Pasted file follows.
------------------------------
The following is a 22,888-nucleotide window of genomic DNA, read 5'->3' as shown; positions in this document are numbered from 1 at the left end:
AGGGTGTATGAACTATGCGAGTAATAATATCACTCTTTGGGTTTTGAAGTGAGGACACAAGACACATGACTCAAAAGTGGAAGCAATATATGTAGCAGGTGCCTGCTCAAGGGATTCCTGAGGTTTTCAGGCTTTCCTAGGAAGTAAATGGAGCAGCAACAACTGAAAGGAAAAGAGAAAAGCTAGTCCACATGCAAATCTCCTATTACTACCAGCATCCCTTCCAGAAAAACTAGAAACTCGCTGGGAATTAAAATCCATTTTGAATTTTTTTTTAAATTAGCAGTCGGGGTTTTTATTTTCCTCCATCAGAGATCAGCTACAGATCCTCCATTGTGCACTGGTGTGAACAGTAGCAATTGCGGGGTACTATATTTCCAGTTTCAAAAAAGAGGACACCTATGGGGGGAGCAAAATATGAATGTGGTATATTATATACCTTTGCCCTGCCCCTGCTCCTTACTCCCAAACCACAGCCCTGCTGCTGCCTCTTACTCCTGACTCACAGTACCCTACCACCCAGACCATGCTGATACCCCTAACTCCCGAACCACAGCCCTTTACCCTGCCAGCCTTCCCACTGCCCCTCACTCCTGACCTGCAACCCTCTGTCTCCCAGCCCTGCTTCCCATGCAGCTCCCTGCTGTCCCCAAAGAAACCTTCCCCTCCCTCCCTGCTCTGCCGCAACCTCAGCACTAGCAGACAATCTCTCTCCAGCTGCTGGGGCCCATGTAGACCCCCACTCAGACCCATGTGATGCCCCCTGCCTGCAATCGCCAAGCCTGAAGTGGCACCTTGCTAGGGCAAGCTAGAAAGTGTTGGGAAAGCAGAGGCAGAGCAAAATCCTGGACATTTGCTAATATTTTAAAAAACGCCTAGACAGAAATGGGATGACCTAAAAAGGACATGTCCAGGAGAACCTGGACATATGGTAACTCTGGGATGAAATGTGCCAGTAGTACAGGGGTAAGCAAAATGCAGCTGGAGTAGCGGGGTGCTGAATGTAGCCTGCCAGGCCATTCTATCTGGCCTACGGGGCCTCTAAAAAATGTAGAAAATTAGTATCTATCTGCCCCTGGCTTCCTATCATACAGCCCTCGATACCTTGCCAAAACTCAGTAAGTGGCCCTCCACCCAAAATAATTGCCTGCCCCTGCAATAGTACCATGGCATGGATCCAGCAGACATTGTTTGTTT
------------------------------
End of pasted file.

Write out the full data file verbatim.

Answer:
The following is a 22,888-nucleotide window of genomic DNA, read 5'->3' as shown; positions in this document are numbered from 1 at the left end:
AGGGTGTATGAACTATGCGAGTAATAATATCACTCTTTGGGTTTTGAAGTGAGGACACAAGACACATGACTCAAAAGTGGAAGCAATATATGTAGCAGGTGCCTGCTCAAGGGATTCCTGAGGTTTTCAGGCTTTCCTAGGAAGTAAATGGAGCAGCAACAACTGAAAGGAAAAGAGAAAAGCTAGTCCACATGCAAATCTCCTATTACTACCAGCATCCCTTCCAGAAAAACTAGAAACTCGCTGGGAATTAAAATCCATTTTGAATTTTTTTTTAAATTAGCAGTCGGGGTTTTTATTTTCCTCCATCAGAGATCAGCTACAGATCCTCCATTGTGCACTGGTGTGAACAGTAGCAATTGCGGGGTACTATATTTCCAGTTTCAAAAAAGAGGACACCTATGGGGGGAGCAAAATATGAATGTGGTATATTATATACCTTTGCCCTGCCCCTGCTCCTTACTCCCAAACCACAGCCCTGCTGCTGCCTCTTACTCCTGACTCACAGTACCCTACCACCCAGACCATGCTGATACCCCTAACTCCCGAACCACAGCCCTTTACCCTGCCAGCCTTCCCACTGCCCCTCACTCCTGACCTGCAACCCTCTGTCTCCCAGCCCTGCTTCCCATGCAGCTCCCTGCTGTCCCCAAAGAAACCTTCCCCTCCCTCCCTGCTCTGCCGCAACCTCAGCACTAGCAGACAATCTCTCTCCAGCTGCTGGGGCCCATGTAGACCCCCACTCAGACCCATGTGATGCCCCCTGCCTGCAATCGCCAAGCCTGAAGTGGCACCTTGCTAGGGCAAGCTAGAAAGTGTTGGGAAAGCAGAGGCAGAGCAAAATCCTGGACATTTGCTAATATTTTAAAAAACGCCTAGACAGAAATGGGATGACCTAAAAAGGACATGTCCAGGAGAACCTGGACATATGGTAACTCTGGGATGAAATGTGCCAGTAGTACAGGGGTAAGCAAAATGCAGCTGGAGTAGCGGGGTGCTGAATGTAGCCTGCCAGGCCATTCTATCTGGCCTACGGGGCCTCTAAAAAATGTAGAAAATTAGTATCTATCTGCCCCTGGCTTCCTATCATACAGCCCTCGATACCTTGCCAAAACTCAGTAAGTGGCCCTCCACCCAAAATAATTGCCTGCCCCTGCAATAGTACCATGGCATGGATCCAGCAGACATTGTTTGTTT